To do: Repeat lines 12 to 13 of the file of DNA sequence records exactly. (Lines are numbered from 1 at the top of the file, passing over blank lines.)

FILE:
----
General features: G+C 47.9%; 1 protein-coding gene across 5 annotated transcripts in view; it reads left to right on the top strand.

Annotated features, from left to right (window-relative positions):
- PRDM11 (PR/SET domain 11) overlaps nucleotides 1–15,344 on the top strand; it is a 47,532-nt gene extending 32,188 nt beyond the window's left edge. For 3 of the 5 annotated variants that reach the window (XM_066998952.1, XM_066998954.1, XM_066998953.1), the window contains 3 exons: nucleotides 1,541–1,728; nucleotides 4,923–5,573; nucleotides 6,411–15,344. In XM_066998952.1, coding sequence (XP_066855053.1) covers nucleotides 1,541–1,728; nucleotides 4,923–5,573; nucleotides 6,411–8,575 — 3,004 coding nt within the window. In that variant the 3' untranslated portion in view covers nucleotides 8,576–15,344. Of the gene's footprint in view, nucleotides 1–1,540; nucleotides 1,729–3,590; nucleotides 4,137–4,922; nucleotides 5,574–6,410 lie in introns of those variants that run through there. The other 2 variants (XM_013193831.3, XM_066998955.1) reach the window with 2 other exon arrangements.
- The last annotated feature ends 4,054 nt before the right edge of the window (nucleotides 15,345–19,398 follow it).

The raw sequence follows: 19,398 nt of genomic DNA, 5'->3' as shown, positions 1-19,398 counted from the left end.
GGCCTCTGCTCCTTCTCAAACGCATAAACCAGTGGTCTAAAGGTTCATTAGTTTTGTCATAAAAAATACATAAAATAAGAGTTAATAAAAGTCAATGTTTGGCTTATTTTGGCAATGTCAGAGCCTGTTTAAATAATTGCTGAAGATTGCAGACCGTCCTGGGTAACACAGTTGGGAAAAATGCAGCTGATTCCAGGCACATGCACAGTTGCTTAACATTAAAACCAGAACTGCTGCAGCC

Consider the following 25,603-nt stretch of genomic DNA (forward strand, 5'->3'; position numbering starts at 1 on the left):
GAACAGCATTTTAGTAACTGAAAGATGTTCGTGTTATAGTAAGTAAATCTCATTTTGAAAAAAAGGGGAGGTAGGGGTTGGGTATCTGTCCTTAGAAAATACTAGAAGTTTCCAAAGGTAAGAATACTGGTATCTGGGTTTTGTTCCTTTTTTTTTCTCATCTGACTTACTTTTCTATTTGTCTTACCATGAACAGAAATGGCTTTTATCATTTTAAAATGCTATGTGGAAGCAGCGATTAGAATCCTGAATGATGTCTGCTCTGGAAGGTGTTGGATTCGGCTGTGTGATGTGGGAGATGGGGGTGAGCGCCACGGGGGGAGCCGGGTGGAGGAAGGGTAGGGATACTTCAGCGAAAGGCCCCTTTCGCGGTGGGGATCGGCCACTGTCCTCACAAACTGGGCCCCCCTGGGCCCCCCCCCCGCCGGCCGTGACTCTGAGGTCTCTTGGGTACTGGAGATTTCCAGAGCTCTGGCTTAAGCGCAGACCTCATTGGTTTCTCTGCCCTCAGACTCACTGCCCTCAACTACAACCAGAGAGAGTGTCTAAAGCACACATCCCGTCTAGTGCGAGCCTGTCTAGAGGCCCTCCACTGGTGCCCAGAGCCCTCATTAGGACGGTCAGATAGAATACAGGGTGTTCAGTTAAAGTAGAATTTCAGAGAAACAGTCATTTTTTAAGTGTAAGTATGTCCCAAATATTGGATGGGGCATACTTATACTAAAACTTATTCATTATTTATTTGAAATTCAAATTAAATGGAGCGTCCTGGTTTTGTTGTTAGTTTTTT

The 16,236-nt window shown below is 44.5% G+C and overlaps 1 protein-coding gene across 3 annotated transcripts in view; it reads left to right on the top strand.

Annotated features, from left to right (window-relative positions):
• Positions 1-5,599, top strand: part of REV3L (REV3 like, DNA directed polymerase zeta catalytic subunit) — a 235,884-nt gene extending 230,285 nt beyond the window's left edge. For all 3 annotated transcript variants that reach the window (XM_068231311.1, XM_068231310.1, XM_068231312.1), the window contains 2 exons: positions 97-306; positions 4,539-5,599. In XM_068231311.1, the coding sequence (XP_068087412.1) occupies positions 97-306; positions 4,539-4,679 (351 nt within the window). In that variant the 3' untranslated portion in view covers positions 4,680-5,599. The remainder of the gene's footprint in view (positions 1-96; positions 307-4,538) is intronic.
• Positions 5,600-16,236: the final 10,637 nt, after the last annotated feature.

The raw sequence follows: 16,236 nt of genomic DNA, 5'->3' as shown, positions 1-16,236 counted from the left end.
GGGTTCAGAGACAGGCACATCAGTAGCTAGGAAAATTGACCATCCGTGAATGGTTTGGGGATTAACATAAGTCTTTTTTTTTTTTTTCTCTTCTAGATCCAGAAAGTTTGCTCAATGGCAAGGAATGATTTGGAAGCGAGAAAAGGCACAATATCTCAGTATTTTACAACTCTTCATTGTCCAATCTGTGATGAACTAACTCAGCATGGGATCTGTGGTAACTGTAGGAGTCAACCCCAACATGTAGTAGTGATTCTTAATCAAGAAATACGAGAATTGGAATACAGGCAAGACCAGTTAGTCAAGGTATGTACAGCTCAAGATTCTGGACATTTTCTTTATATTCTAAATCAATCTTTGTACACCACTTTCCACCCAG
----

• Positions 5,600-16,236: the final 10,637 nt, after the last annotated feature.

The raw sequence follows: 16,236 nt of genomic DNA, 5'->3' as shown, positions 1-16,236 counted from the left end.